POURATIAN LAB
 

Techniques

Acquisition and Analysis of Human Neurophysiological Signals

Electroencephalography (EEG) – EEG is a noninvasive technique that can be used to record brain waves in both normal subjects and people with a particular disease. We not only record spontaneous activity, but can record signals while our research participants perform very specific behavioral tasks. Through a collaboration, we also record wireless mobile EEG signals to understand how brain signals change during complex movements, like walking, with a special interest in understanding why people with certain diagnoses have abnormal gait.

Electrocorticography (ECoG)ECoG involves putting recording electrodes directly on the surface of the brain, rather than recording brain signals non-invasively with EEG. Because the scalp and skull are not in the way, the signals are much richer, with greater spectral content and greater spatial specificity. This allows us to explore very specific questions about the spatial localization of brain activity and relate activity across different parts of the brain. Analyses of these signals include spectral power, inter­ and intra­regional functional connectivity (such as coherence and phase based connectivity, phase and amplitude cross frequency coupling), and other machine learning algorithms.

Local Field Potential (LFP) - LFP are similar to ECoG, in that they are recorded invasively, but instead of using surface electrodes, we record signals from deep within the brain using penetrating electrodes. In our lab, we most often use the deep brain stimulator leads that we are already implanting for research purposes. The same analyses used for ECoG can and are applied to LFPs.

 

Analysis of Kinematics of Movement

Movement is a very complex process, with subtle coordination and timing of different parts of the body. As part of our work, we are interested in understanding how the brain coordinates such complex movements, such as gait and walking. We use both a gait laboratory and multi-limb motion sensors to instantaneously record and stream movement details with synchronized neural signals. This data helps us to perform high temporal resolution comparisons between brain activity and movement. This research aims to understand “what goes wrong” in disease and identify brain regions, signals, or events that can be targeted for therapy.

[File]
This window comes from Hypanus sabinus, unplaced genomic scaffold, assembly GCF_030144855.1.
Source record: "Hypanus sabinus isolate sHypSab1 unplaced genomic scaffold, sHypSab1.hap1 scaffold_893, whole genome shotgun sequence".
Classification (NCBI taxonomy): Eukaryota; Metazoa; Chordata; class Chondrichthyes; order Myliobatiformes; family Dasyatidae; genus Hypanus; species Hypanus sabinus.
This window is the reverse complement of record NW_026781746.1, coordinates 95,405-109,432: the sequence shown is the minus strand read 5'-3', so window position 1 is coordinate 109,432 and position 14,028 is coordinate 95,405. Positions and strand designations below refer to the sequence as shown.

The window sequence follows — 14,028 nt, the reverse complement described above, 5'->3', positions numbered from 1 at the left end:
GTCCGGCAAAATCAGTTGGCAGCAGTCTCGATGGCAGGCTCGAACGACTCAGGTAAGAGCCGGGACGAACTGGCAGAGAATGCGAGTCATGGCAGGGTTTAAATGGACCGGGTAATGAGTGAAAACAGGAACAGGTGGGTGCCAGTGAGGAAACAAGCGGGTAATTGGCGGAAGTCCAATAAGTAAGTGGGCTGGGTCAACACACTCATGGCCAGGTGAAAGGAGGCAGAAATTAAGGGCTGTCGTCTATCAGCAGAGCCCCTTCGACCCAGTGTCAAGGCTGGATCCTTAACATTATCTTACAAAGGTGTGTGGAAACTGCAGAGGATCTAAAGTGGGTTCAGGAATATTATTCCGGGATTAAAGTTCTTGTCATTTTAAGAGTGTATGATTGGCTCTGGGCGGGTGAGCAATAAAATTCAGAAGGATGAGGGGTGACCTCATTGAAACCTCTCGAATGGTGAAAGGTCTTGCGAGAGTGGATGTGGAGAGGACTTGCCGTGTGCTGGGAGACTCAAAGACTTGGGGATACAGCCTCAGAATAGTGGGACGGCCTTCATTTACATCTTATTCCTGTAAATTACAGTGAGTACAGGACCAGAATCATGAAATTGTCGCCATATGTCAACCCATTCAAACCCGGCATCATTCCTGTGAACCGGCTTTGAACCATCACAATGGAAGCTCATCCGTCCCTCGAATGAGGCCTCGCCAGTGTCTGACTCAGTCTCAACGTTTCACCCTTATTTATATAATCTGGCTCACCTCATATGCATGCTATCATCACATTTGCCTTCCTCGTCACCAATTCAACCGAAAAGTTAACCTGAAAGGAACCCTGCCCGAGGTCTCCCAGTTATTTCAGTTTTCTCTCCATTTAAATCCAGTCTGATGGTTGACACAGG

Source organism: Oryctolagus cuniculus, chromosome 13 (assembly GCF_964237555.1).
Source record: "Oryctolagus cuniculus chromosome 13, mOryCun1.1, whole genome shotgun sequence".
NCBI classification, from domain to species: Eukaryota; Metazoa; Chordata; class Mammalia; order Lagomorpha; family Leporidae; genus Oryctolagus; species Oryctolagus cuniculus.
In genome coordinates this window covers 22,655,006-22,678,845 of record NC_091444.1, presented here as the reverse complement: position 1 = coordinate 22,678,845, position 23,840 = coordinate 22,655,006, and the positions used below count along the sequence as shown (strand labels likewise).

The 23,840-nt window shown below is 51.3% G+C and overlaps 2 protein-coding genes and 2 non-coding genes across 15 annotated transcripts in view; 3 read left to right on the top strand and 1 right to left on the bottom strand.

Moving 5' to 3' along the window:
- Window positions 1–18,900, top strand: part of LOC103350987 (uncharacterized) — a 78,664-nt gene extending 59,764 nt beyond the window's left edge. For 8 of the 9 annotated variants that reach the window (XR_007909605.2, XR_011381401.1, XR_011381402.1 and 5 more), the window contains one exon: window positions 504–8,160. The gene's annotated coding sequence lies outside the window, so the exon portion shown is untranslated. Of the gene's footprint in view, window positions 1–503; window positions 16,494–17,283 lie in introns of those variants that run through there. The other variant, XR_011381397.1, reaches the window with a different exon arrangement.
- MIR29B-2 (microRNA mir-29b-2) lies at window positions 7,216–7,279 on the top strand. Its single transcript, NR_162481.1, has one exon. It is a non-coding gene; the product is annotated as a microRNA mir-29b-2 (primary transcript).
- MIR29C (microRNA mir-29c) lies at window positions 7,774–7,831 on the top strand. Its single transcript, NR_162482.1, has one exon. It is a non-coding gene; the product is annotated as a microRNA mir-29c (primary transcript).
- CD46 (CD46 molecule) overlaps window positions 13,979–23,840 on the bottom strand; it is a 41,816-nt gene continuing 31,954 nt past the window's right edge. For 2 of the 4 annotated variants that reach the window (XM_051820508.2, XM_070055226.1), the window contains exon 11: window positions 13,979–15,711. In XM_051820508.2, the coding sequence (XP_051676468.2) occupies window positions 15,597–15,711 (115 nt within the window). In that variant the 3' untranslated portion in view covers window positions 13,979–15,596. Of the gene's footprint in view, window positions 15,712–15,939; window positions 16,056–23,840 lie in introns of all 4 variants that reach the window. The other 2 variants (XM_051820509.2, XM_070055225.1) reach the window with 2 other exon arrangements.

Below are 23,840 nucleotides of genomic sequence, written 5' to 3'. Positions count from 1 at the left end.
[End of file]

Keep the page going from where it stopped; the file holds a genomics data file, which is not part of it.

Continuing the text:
Diffusion Tractography

One of the core tenets of our lab is that the brain is a network – and that both disease and therapies affect networks. Therefore, we harness the power of advanced imaging to study these networks. Diffusion tractography is a non-invasive method of analyzing structural brain networks. Different parts of the brain are connected with white matter – which are essentially bundles of wires that interconnect the brain. Because water tends to move in the same direction as those “wires”, we can use a special MRI technique called diffusion imaging to measure that water movement. Those images can then be analyzed to identify structural connections between different parts of the brain. We have used these advanced imaging techniques to develop new ways of targeting brain stimulation, to understand the underlying cause of various symptoms within a disease, and to understand why some people respond to some therapies while others do not.  

 

Resting and Task­Based Functional MRI

Besides structural connections in the brain, we can also use MRI to understand how different parts of the brain are functionally connected. Using functional MRI, we can measure brain activity in every pixel of the brain and then determine which parts of the brain are acting in similar manners. By looking at similarity in activity, we presume that 2 areas are “functionally connected.” We can also do functional MRI while subjects perform tasks in the MRI scanner, and have recently developed techniques (in collaboration with a team at Cleveland Clinic) to perform functional MRI in patients with deep brain stimulators. These functional MRI methods allow us to study differences in the functional brain architecture of people with disease compared to healthy controls as well as provides a unique opportunity to understand how treatment like deep brain stimulation affect brain networks and lead to improvements in symptoms.